“It’s way too early to tell where this is going. I have so many stems of Becoming Real, so I don’t know how it’s going to evolve.”

Photography by Timothy Cochrane

Photography by Timothy Cochrane


“My new one’s charging at home,” Toby Ridler says, making a move for the iPhone doubling up as a Dictaphone under the blazing Southbank sun. “I like the idea of it having a GPS thingy – it’s pretty cool always knowing where you are.” Clearly Toby is impressed with technology and it comes as no surprise – he’s been making forward-thinking, techno-savvy music for some years now, producing himself under different guises and remixing others. The guy obviously knows his way round a piece of kit.

Amiable and chatty, we’ve caught Becoming Real at a good moment. Having just finished his degree in fine art at Kingston University, and with a long summer ahead, there’s probably no better time to ask him the sensitive question about his modelling days. “Oh Jesus not this again,” he cringes. “Well, I’d say they span for all of two weeks and it was more to do with uni and the fashion department, nothing else.” No catwalk in Milan, then? “Without a doubt, no, that was…them days.” Toby laughs it off but he’s definitely more relaxed discussing his music. Uncompromising, exhilarating and very much the sound of summer, Becoming Real sits perfectly alongside the likes of Blondes, Dam Mantle, Joy Orbsion and everything else that’s good about today’s genre-defying dance scene.

His breakthrough has been on the cards for a while. Making music under Wolf Tracks he travelled the country. “Yeah, we did a UK tour with the most fucked geography,” he says. “My fault as I booked the whole thing! North, South then North again with K Records’ Tender Forever. Great fun but I was very naive and didn’t ask about money. This band came over from the States and asked why they’d only been paid a fiver, they were really angry! Quite a learning curve but I came out of it a bit more thick skinned.”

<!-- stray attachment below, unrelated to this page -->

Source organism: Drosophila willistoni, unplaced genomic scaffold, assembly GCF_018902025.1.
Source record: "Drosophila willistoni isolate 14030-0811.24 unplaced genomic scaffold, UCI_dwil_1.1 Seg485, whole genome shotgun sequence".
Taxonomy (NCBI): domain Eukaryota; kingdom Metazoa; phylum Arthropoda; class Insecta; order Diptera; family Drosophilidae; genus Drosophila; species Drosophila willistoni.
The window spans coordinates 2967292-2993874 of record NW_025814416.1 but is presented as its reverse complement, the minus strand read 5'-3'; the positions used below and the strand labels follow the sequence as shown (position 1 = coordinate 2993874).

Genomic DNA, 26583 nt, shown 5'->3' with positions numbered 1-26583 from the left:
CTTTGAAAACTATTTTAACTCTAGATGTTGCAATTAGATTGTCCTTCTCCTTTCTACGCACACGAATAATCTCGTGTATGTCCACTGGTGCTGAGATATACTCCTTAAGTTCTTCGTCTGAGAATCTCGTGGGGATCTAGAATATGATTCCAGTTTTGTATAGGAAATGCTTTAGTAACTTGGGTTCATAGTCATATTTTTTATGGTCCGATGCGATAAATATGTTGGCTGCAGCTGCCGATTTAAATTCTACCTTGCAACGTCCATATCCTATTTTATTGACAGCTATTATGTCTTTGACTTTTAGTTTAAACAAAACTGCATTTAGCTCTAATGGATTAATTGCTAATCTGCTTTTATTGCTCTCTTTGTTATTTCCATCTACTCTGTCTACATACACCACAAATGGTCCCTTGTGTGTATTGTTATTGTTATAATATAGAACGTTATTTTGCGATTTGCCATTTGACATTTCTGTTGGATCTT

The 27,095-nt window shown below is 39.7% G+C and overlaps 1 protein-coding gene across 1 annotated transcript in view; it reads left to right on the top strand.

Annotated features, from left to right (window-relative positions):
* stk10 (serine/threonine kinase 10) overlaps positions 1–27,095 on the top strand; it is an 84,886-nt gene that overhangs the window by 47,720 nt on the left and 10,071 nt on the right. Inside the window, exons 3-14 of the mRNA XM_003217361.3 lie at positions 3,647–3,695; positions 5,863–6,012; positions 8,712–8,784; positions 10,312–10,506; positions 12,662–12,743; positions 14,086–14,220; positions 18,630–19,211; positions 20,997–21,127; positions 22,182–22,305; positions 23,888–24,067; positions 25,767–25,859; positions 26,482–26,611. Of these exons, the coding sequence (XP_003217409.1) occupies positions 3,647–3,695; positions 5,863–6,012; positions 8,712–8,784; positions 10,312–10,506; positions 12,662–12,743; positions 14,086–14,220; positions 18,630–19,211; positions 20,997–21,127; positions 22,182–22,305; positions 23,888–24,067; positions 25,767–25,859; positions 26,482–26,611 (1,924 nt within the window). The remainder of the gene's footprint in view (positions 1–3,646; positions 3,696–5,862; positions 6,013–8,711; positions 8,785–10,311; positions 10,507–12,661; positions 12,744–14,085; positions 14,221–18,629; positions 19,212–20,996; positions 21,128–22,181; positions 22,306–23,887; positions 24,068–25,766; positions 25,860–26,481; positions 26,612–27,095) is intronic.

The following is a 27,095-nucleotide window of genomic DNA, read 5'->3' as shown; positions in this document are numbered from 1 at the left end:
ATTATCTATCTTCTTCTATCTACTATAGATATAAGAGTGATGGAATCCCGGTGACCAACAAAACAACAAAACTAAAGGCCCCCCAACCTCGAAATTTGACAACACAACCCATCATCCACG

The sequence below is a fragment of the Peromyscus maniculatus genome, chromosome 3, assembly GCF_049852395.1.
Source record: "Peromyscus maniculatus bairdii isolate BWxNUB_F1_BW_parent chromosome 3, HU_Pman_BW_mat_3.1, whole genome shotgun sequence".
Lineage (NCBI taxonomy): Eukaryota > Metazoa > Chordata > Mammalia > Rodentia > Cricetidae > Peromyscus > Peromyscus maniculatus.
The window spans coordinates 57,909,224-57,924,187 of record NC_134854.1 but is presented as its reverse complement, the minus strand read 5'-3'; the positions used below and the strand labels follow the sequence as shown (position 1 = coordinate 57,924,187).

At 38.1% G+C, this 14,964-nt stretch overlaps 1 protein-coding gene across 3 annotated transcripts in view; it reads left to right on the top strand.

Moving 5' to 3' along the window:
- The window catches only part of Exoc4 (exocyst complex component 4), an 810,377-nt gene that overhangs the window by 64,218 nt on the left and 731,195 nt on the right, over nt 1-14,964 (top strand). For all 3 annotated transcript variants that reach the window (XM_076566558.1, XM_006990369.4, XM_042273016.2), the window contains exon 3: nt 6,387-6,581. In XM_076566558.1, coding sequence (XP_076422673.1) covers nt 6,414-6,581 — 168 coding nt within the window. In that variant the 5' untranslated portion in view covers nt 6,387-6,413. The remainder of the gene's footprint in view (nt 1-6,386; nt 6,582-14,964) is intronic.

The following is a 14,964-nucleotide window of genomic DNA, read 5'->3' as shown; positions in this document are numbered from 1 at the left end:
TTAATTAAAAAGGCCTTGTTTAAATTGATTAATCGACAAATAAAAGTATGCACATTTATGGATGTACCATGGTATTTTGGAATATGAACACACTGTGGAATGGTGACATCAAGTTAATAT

So he’s got a more substantial layer of flesh now, but is it more comfortable now that he’s Becoming Real? “I don’t remember Wolf Tracks as being my project,” he says “it was just something I did when I was younger. The Becoming Real thing, coming at the end of my art degree and listening to more avant-garde stuff, has made me realise what I can do with music as a medium. Wolf Tracks and Becoming Real are worlds apart, the mindset back then was it’s a hobby whereas this is something else. I’ve got my head round a few more ideas.”

Recent times have seen the genuine article emerge, Toby already with a few releases under his new moniker’s belt. “We’ve got the 12 inch on Ramp that’s just come out – they got in touch with me and asked, it was really simple, just chatting together on the Internet sorted it out.” Drawn towards labels of a passionate persuasion, Toby has also had records out on Tough Love, who now manage him aswell. “They do it with heart,” he smiles. “I can’t think of the phrase but there’s one for that lot, they’re lovely guys.”

‘Insular’, ‘private’ and ‘reticent’ are all stereotypical personality traits that Toby manages to crush as a homebody producer. Outgoing and perceptive, he’s not your average hermit, and yet exporting his sound from the four walls of a Surbiton pad to a crammed venue has been a continuing struggle for Toby. Encouragingly, he says that early signs are now positive. “It’s been going really good. We’ve been getting a really good reception. It’s weird though, playing live. I spend so long making the music in my bedroom then when I’m on stage it’s hard to be subjective about it as once you are up there all you remember is getting on stage and then getting off again, so it’s hard to separate yourself.”